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Appears in Collections:Biological and Environmental Sciences Journal Articles
Peer Review Status: Refereed
Title: An intact S-layer is advantageous to Clostridioides difficile within the host
Author(s): Ormsby, Michael J
Vaz, Filipa
Kirk, Joseph A
Barwinska-Sendra, Anna
Hallam, Jennifer C
Lanzoni-Mangutchi, Paola
Cole, John
Chaudhuri, Roy R
Salgado, Paula S
Fagan, Robert P
Douce, Gillian R
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Keywords: Virology
Molecular Biology
Issue Date: 29-Jun-2023
Date Deposited: 4-Oct-2023
Citation: Ormsby MJ, Vaz F, Kirk JA, Barwinska-Sendra A, Hallam JC, Lanzoni-Mangutchi P, Cole J, Chaudhuri RR, Salgado PS, Fagan RP & Douce GR (2023) An intact S-layer is advantageous to Clostridioides difficile within the host. McClane BA (Editor) <i>PLOS Pathogens</i>, 19 (6), Art. No.: e1011015.
Abstract: Clostridioides difficile is responsible for substantial morbidity and mortality in antibiotically-treated, hospitalised, elderly patients, in which toxin production correlates with diarrhoeal disease. While the function of these toxins has been studied in detail, the contribution of other factors, including the paracrystalline surface layer (S-layer), to disease is less well understood. Here, we highlight the essentiality of the S-layer in vivo by reporting the recovery of S-layer variants, following infection with the S-layer-null strain, FM2.5. These variants carry either correction of the original point mutation, or sequence modifications which restored the reading frame, and translation of slpA. Selection of these variant clones was rapid in vivo, and independent of toxin production, with up to 90% of the recovered C. difficile population encoding modified slpA sequence within 24 h post infection. Two variants, subsequently named FM2.5varA and FM2.5varB, were selected for study in greater detail. Structural determination of SlpA from FM2.5varB indicated an alteration in the orientation of protein domains, resulting in a reorganisation of the lattice assembly, and changes in interacting interfaces, which might alter function. Interestingly, variant FM2.5varB displayed an attenuated, FM2.5-like phenotype in vivo compared to FM2.5varA, which caused disease severity more comparable to that of R20291. Comparative RNA sequencing (RNA-Seq) analysis of in vitro grown isolates revealed large changes in gene expression between R20291 and FM2.5. Downregulation of tcdA/tcdB and several genes associated with sporulation and cell wall integrity may account for the reported attenuated phenotype of FM2.5 in vivo. RNA-seq data correlated well with disease severity with the more virulent variant, FM2.5varA, showing s similar profile of gene expression to R20291 in vitro, while the attenuated FM2.5varB showed downregulation of many of the same virulence associated traits as FM2.5. Cumulatively, these data add to a growing body of evidence that the S-layer contributes to C. difficile pathogenesis and disease severity.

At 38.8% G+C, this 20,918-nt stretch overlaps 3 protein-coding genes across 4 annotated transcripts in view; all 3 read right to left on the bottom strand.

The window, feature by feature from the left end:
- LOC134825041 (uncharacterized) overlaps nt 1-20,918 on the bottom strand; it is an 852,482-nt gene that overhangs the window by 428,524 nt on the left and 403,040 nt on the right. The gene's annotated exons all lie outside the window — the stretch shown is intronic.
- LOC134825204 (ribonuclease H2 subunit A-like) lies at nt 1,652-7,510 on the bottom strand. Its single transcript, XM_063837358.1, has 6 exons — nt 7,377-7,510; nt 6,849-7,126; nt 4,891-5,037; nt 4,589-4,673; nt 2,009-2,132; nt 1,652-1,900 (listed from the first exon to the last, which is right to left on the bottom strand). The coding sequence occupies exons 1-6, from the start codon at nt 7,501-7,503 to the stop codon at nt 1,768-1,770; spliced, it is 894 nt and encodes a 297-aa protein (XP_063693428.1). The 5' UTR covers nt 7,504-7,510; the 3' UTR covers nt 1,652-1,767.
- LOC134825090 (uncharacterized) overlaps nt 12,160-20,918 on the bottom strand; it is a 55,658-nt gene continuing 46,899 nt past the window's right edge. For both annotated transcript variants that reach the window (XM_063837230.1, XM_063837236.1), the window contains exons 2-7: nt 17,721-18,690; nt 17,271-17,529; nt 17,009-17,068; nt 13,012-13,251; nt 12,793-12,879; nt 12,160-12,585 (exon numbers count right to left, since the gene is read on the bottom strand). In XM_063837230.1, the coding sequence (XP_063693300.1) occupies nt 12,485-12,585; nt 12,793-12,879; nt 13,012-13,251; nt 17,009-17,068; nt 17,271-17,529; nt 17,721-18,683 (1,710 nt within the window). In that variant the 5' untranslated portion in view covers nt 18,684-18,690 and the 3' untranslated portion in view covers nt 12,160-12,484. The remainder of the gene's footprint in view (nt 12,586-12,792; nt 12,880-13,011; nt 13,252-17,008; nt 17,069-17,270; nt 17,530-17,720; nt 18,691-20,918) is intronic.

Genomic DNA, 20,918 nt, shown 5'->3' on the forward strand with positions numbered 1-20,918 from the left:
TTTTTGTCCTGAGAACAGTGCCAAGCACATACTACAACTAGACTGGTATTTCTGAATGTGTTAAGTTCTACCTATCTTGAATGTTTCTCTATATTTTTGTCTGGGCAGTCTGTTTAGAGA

DOI Link: 10.1371/journal.ppat.1011015
Rights: Copyright: ¬© 2023 Ormsby et al. This is an open access article distributed under the terms of the Creative Commons Attribution License, which permits unrestricted use, distribution, and reproduction in any medium, provided the original author and source are credited.
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